While the most obvious source of this social media graph data may be Facebook, Lewis points out that YouTube viewers and video uploaders can find plenty of data by simply clicking on the "views" button and expanding it. For instance, for a video that he uploaded in 2006, "Big Gun Recoil—Test Firing Middle East Version," its more than 267,000 views came from 25- to 44-year-old men from the United States. (Lewis adds that more information is available about the people who commented and were YouTube subscribers. Many video commenters also include Twitter in conversations.)
3. Append social media data to house files. Lewis says there's always the possibility that marketers take Facebook's advice and invite their friends—by uploading their e-mail lists, no more than 500 addresses at a time. This may not work for big brands with millions of e-mail addresses, he believes.
Boyd provides another option. Marketers can take their in-house customer relations management data and reverse append it as they would, for instance, for a change of address. What he does is "reverse append it to a Web-based location system that tells me, using the [application programming interfaces] of ... up to 50 different social platforms—from Facebook, Twitter, LinkedIn, MySpace, YouTube, Flickr, Picasa, The Wall Street Journal, The New York Times, all these interesting areas that have open social graph data."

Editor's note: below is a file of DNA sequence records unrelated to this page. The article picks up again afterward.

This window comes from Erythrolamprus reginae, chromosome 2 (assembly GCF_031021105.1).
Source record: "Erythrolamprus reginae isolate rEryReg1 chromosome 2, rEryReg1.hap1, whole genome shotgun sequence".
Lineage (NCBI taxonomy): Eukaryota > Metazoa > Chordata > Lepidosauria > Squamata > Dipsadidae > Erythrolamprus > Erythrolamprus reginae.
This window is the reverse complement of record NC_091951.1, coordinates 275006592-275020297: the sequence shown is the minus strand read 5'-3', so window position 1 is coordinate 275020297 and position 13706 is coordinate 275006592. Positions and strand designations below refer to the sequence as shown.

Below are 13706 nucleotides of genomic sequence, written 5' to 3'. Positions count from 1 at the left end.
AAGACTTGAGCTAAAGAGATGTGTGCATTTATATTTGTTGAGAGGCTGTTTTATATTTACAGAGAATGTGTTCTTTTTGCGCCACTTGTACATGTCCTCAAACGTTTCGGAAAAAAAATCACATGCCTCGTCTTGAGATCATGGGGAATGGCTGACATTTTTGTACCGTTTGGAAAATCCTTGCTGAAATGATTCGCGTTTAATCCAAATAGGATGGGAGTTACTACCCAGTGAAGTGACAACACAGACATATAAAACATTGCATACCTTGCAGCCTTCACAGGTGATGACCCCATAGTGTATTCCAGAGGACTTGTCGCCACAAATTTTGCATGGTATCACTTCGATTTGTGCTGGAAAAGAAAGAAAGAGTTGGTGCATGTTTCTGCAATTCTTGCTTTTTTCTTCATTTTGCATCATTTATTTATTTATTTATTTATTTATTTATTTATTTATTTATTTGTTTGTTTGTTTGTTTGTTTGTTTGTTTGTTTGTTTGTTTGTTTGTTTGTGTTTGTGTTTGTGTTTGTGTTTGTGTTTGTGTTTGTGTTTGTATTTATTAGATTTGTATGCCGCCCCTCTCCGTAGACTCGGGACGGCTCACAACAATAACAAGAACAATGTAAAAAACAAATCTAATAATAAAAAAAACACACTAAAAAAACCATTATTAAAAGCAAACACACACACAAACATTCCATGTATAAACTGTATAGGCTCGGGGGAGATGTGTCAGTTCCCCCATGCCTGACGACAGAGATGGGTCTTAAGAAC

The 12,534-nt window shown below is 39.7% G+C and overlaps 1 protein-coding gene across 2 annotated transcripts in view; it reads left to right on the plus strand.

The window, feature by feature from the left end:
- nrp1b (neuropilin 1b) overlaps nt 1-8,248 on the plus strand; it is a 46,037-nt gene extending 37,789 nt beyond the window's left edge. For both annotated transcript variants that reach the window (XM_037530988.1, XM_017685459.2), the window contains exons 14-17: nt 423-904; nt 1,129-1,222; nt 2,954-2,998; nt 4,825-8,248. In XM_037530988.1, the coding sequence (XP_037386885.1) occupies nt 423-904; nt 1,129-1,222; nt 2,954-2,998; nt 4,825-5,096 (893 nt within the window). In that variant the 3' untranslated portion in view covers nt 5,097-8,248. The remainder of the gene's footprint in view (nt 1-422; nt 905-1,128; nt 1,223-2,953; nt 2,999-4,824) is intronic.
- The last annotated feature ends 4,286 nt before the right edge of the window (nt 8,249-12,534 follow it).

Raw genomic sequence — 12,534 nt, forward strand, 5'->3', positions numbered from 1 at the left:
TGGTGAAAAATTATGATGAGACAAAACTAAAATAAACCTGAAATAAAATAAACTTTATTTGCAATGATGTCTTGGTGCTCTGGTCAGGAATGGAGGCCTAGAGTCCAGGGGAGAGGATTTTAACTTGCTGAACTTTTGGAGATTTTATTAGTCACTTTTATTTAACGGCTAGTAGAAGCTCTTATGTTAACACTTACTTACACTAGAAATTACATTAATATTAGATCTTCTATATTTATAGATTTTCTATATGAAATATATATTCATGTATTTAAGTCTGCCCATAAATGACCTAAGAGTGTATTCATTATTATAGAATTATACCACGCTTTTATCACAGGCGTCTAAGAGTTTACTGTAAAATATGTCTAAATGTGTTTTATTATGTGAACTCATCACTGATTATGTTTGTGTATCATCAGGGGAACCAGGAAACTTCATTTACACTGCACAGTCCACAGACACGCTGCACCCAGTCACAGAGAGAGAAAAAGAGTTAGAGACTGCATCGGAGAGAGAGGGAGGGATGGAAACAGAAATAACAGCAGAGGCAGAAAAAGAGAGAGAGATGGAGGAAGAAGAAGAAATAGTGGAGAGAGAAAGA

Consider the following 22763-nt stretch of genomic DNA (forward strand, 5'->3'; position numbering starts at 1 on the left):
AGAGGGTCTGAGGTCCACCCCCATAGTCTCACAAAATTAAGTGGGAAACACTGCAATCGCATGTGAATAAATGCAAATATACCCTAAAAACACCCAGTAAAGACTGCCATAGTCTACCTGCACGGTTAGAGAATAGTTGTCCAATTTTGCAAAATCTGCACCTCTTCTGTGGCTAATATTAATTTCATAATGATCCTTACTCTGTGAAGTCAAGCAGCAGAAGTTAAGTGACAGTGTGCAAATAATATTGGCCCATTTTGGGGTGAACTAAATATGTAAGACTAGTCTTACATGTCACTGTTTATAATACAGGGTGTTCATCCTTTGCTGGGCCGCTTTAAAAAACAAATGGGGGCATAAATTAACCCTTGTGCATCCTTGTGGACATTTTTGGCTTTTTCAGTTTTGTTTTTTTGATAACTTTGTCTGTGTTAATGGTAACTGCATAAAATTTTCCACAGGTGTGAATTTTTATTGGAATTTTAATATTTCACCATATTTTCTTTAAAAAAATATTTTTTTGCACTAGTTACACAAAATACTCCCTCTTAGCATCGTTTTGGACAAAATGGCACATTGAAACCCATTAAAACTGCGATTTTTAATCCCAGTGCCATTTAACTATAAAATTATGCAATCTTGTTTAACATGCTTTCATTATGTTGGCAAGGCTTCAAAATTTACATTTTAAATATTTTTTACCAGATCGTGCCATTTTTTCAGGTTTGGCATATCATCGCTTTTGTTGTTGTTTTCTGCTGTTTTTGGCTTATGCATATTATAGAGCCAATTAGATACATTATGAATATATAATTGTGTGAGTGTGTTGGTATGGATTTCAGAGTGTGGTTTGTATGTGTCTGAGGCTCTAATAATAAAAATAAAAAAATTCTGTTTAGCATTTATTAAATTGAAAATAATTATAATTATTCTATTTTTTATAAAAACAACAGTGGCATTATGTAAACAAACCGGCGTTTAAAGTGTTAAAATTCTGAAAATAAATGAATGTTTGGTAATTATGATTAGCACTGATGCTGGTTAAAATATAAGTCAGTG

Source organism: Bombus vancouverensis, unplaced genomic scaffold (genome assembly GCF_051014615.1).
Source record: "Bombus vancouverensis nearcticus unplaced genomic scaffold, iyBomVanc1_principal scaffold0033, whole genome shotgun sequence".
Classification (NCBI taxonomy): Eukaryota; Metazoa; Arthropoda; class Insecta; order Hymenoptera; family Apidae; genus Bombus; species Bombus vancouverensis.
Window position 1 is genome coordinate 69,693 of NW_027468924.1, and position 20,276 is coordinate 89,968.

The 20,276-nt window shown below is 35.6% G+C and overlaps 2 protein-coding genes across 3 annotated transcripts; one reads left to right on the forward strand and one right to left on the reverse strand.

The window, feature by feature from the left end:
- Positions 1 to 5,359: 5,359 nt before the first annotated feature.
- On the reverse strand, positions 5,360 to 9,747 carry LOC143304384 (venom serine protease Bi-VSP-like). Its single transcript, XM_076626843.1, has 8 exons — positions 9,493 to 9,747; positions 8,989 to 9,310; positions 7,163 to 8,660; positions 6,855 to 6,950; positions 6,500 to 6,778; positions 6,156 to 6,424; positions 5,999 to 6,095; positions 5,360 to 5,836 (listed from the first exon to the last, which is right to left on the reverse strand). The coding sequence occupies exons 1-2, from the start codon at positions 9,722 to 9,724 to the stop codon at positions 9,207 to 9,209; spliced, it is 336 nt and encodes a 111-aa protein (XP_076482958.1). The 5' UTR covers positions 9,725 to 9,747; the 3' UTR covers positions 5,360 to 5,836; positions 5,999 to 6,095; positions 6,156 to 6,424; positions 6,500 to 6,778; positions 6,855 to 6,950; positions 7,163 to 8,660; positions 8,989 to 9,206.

4. Know the quality of followers, friends and connections. Twitalyzer and Trst.me are just a couple tools marketers can use to determine whether their fans on social media are engaged brand fans or just subscribers, Lewis says.
5. Befriend influencers. Once marketers figure out which fans of their brand are influencers—those with the highest number of Twitter followers, YouTube subscribers, LinkedIn connections, Facebook friends, etc.—marketers should get to know these VIPs, Lewis says.
Lewis cites the Facebook page of Lion Brand Yarn, a more than 130-year-old yarn maker. For the most part, all of its 108,000 fans are influencers, he says. They vote on the patterns and colors. They comment. They share information with their friends outside of the page. "But here's where the rubber hits the road," he says. "[Lion Brand Yarn page] Facebook visitors are 51 percent more likely to convert than an average [Lion Brand Yarn] site visitor. ... So they're a highly activated subset of their customer base—highly activated. These people are contributing product ideas. They're seeing their ideas come to fruition. They can't stop talking about it."